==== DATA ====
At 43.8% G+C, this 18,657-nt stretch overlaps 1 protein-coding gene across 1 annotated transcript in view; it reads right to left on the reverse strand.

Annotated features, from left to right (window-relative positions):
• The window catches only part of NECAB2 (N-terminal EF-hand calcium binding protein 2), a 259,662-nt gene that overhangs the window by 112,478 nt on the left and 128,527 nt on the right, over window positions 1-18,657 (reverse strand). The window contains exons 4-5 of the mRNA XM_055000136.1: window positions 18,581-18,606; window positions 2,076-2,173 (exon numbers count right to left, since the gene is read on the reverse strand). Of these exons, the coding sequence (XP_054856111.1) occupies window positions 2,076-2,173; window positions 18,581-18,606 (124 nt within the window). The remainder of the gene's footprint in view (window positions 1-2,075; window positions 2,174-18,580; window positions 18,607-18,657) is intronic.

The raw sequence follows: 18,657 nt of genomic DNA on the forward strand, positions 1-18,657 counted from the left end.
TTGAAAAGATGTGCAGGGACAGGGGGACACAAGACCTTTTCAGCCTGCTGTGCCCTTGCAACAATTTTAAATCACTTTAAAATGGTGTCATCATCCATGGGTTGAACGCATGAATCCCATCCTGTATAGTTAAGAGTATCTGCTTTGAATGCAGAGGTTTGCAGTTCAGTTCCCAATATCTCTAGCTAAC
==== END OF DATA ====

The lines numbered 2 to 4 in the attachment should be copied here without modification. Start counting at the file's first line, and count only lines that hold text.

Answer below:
Annotated features, from left to right (window-relative positions):
• The window catches only part of NECAB2 (N-terminal EF-hand calcium binding protein 2), a 259,662-nt gene that overhangs the window by 112,478 nt on the left and 128,527 nt on the right, over window positions 1-18,657 (reverse strand). The window contains exons 4-5 of the mRNA XM_055000136.1: window positions 18,581-18,606; window positions 2,076-2,173 (exon numbers count right to left, since the gene is read on the reverse strand). Of these exons, the coding sequence (XP_054856111.1) occupies window positions 2,076-2,173; window positions 18,581-18,606 (124 nt within the window). The remainder of the gene's footprint in view (window positions 1-2,075; window positions 2,174-18,580; window positions 18,607-18,657) is intronic.

The raw sequence follows: 18,657 nt of genomic DNA on the forward strand, positions 1-18,657 counted from the left end.